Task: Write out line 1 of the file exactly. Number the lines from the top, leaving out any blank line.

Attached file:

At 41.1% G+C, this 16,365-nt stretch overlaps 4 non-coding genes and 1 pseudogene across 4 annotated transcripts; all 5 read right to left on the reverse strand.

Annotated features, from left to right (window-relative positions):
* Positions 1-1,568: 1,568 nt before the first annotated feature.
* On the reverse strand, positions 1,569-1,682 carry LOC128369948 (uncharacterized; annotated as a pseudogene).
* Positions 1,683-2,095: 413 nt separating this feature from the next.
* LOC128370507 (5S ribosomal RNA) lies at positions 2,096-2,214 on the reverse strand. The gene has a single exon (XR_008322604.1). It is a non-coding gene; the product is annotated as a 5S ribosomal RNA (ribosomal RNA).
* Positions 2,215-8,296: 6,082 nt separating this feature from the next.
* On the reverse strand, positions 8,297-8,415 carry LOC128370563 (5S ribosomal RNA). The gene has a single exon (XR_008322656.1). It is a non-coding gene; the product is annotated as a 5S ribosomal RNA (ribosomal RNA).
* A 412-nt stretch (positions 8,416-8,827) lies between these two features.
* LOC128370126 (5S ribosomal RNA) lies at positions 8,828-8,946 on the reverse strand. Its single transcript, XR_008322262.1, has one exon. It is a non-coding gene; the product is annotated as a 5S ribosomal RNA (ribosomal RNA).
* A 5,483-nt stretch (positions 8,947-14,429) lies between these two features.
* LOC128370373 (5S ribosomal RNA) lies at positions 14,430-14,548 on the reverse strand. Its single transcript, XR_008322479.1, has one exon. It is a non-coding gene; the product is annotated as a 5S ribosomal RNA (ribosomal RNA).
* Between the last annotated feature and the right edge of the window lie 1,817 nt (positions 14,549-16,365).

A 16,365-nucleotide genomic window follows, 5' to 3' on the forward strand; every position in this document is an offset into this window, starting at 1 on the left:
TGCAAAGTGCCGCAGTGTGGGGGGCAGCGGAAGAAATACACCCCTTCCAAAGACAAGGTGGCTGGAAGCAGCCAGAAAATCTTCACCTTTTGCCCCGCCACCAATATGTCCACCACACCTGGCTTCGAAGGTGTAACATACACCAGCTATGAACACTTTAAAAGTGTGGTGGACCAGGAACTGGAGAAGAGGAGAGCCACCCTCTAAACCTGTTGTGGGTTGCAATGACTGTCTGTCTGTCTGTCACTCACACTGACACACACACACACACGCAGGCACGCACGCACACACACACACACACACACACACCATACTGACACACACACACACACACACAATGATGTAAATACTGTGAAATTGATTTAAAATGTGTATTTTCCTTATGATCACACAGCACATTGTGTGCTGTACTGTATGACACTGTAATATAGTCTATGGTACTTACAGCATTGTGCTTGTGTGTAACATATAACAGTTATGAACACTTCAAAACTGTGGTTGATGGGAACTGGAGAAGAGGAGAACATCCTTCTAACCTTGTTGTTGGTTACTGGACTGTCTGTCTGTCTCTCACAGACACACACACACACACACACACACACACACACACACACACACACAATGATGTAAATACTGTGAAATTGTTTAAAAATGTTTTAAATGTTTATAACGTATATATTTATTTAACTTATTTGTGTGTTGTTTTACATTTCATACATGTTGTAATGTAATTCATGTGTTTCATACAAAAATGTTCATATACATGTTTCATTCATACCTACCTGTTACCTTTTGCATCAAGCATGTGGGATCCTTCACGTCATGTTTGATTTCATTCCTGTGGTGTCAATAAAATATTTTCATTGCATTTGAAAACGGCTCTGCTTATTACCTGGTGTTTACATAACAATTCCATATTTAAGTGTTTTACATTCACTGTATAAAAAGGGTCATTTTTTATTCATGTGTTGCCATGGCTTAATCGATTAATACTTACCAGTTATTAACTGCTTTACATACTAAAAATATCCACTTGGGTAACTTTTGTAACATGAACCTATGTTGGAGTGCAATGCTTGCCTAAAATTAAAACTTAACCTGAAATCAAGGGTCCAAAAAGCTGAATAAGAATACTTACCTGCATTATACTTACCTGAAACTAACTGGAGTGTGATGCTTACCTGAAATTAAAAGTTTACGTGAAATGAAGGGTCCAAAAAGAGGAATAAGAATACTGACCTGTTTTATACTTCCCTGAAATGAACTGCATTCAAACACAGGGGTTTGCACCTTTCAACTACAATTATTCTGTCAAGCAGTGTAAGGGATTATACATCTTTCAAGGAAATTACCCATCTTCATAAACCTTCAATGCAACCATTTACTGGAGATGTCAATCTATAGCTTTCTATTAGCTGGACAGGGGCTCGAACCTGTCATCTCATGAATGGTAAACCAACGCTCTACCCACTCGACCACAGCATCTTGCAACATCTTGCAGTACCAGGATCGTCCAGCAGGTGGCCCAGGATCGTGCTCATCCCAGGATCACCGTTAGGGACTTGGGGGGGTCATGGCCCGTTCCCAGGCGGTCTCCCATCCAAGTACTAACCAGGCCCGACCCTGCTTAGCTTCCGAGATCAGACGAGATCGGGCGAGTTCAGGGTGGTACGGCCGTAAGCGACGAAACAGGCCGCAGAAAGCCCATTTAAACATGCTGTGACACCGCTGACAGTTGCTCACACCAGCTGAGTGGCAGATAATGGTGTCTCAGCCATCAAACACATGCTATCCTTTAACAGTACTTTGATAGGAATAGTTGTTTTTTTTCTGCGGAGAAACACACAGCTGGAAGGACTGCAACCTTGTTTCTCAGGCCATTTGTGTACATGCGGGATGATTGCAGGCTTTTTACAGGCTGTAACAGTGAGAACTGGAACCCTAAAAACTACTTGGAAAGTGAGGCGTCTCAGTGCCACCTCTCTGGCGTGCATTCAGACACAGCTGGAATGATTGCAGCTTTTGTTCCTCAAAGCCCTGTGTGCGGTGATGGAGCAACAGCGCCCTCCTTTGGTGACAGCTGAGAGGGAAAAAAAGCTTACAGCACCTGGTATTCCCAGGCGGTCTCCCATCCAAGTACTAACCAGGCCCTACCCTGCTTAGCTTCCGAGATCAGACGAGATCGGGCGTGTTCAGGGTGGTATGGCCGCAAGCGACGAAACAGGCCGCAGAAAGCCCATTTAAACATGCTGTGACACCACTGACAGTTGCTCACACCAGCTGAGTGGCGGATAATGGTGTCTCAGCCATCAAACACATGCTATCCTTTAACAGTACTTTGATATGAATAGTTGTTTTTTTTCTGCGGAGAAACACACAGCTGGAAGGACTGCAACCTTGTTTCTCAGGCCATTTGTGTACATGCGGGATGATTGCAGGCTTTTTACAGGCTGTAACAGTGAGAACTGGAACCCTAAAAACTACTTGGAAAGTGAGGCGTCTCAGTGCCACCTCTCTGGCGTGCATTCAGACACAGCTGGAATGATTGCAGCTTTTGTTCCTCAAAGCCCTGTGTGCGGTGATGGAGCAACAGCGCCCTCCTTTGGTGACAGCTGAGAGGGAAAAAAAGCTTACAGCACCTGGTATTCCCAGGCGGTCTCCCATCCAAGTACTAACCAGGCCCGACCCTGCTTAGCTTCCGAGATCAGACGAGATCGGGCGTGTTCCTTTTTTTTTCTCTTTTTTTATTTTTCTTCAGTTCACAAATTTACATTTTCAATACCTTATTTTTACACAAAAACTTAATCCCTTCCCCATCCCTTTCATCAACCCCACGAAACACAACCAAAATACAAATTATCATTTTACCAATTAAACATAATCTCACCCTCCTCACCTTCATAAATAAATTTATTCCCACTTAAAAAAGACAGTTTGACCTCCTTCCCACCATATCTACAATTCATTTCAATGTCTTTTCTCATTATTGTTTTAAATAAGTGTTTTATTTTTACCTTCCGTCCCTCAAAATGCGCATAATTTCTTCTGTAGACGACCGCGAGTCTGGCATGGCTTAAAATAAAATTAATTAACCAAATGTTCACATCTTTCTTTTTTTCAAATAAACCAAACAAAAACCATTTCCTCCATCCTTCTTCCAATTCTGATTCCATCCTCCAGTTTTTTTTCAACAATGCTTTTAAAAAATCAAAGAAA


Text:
At 41.1% G+C, this 16,365-nt stretch overlaps 4 non-coding genes and 1 pseudogene across 4 annotated transcripts; all 5 read right to left on the reverse strand.